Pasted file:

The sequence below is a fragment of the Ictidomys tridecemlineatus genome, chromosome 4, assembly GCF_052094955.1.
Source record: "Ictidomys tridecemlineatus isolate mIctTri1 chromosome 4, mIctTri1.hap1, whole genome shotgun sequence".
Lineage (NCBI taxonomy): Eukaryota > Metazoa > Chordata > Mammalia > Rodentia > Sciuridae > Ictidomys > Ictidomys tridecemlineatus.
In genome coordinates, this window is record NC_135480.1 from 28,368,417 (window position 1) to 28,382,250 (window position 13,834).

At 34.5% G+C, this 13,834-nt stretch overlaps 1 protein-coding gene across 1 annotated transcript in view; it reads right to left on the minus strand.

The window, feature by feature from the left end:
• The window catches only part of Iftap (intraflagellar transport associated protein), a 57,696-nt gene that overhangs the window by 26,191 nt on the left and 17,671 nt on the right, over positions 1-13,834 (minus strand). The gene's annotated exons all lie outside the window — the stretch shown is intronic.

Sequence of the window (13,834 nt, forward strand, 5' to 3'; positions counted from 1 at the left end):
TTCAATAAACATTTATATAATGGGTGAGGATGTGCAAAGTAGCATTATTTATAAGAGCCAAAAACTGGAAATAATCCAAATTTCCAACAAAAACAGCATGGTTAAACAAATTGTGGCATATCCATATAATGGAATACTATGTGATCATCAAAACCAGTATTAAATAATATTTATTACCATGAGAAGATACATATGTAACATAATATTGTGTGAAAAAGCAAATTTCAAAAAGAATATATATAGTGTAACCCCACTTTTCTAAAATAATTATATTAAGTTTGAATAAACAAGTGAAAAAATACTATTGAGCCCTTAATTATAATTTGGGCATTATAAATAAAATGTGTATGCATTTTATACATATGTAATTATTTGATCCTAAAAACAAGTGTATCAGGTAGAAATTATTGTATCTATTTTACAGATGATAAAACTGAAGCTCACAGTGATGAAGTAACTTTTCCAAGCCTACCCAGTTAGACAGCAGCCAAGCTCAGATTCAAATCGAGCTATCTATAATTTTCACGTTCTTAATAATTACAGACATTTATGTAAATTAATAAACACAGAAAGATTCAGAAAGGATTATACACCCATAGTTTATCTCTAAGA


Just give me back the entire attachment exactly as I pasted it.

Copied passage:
The sequence below is a fragment of the Ictidomys tridecemlineatus genome, chromosome 4, assembly GCF_052094955.1.
Source record: "Ictidomys tridecemlineatus isolate mIctTri1 chromosome 4, mIctTri1.hap1, whole genome shotgun sequence".
Lineage (NCBI taxonomy): Eukaryota > Metazoa > Chordata > Mammalia > Rodentia > Sciuridae > Ictidomys > Ictidomys tridecemlineatus.
In genome coordinates, this window is record NC_135480.1 from 28,368,417 (window position 1) to 28,382,250 (window position 13,834).

At 34.5% G+C, this 13,834-nt stretch overlaps 1 protein-coding gene across 1 annotated transcript in view; it reads right to left on the minus strand.

The window, feature by feature from the left end:
• The window catches only part of Iftap (intraflagellar transport associated protein), a 57,696-nt gene that overhangs the window by 26,191 nt on the left and 17,671 nt on the right, over positions 1-13,834 (minus strand). The gene's annotated exons all lie outside the window — the stretch shown is intronic.

Sequence of the window (13,834 nt, forward strand, 5' to 3'; positions counted from 1 at the left end):
TTCAATAAACATTTATATAATGGGTGAGGATGTGCAAAGTAGCATTATTTATAAGAGCCAAAAACTGGAAATAATCCAAATTTCCAACAAAAACAGCATGGTTAAACAAATTGTGGCATATCCATATAATGGAATACTATGTGATCATCAAAACCAGTATTAAATAATATTTATTACCATGAGAAGATACATATGTAACATAATATTGTGTGAAAAAGCAAATTTCAAAAAGAATATATATAGTGTAACCCCACTTTTCTAAAATAATTATATTAAGTTTGAATAAACAAGTGAAAAAATACTATTGAGCCCTTAATTATAATTTGGGCATTATAAATAAAATGTGTATGCATTTTATACATATGTAATTATTTGATCCTAAAAACAAGTGTATCAGGTAGAAATTATTGTATCTATTTTACAGATGATAAAACTGAAGCTCACAGTGATGAAGTAACTTTTCCAAGCCTACCCAGTTAGACAGCAGCCAAGCTCAGATTCAAATCGAGCTATCTATAATTTTCACGTTCTTAATAATTACAGACATTTATGTAAATTAATAAACACAGAAAGATTCAGAAAGGATTATACACCCATAGTTTATCTCTAAGA